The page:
The BONIT®-coated implants also demonstrated the highest bone density (Fig. 23). However, the difference between the surfaces decreased with increasing implant placement time{33}.

D. Effect of Differential Application of CaP Coatings on Osseointegration

The effect of differential applications of CaP coatings on the osseointegration of titanium implants was investigated in the animal model. The study included three groups with different surface modifications. Group 1 had a rough surface, group 2 had a biomimetic CaP coating and group 3 had an electrochemically-deposited CaP coating. A total of 36 implants were placed in the tibias of 18 rabbits. The study period was 6 and 12 weeks.

On the biomimetically-deposited CaP coating, the crystals were arranged as flakes, while the electrochemically-deposited CaP coating had rod-shaped crystals with a hexagonal cross section. The histological analyses after six weeks showed bone growth along the surfaces. On the electrochemically-deposited CaP coating, the larger BIC values were measured and compared with the rough and biomimetically-deposited CaP surfaces. The study showed that the electrochemically-deposited CaP coating appears to improve osseointegration, and as a result can ensure a long-term and stable fixation of the implants in bone tissue{34}.

III. Clinical Results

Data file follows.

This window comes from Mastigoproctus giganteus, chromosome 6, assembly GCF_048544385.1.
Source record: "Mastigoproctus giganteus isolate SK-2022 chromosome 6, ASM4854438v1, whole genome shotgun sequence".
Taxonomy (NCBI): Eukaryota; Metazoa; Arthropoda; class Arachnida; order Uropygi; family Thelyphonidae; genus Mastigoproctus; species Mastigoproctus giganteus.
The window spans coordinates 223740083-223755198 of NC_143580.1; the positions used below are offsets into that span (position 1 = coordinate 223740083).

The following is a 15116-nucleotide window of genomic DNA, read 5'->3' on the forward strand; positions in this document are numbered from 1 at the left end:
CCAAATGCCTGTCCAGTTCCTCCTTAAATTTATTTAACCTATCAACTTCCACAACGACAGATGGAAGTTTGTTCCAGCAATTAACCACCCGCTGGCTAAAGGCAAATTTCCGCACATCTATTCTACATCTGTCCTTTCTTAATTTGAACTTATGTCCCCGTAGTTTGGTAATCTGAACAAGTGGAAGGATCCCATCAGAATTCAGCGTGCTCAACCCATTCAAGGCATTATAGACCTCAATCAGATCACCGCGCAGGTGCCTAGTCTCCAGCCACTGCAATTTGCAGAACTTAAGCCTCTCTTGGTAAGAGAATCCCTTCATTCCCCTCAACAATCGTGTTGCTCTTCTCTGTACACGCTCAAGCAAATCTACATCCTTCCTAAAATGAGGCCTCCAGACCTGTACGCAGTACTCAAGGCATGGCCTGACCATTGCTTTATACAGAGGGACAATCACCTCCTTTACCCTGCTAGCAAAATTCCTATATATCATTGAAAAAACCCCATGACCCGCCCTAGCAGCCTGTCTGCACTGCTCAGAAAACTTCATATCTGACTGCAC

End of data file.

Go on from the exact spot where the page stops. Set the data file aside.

A. Multicentric Study on Immediate Loading of CaP-Coated Dental Implant

This study investigated Pitt-Easy implants (Oraltronics) with a CaP coating (FBR surface on a porous TPS surface). The implants were placed in the maxilla and the mandible. The study protocol included immediate loading. A total of 156 implants were placed in 62 patients, with 40 implants placed in fresh extraction alveoli. After six months, 8 implants in 6 patients had been lost, 6 in the mandible and 2 in the maxilla. After 6 months under load 94.4% of the implants were osseointegrated and functional{35}.

B. Early Loading of Endosseous Implants with BONIT® Coating

Fifty-five patients received 159 BONIT®-coated (FBR surface) Pitt-Easy implants. The average patient age was 55.6 years. The healing phase in the mandible was 7 weeks and in the maxilla 12 weeks. The healing phase was extended to 18 weeks in poor bone quality (D4 bone) and in combination with a sinus floor elevation. At the time of exposure, three implants were poorly osseointegrated. The cumulative success rate of the remaining implants after 30 months was 98.11%. Coating the implants with the electrochemical calcium-phosphate surface reduced the healing phase by half{36}.

Advantages At A Glance

Fine crystalline structure with large free surface

Complete, controlled resorption and replacement by autogenous bone

Microporosity with high capillary effect

Outstanding biocompatibility

Improved osseointegration

Optimal solubility

Complete and even coverage of porous surface and complex implant architecture

Ideal proliferation conditions for osteoblasts due to large, free calcium and phosphate reservoir on the implant surface after surgery

Faster and better healing

No mechanical release of particles or coating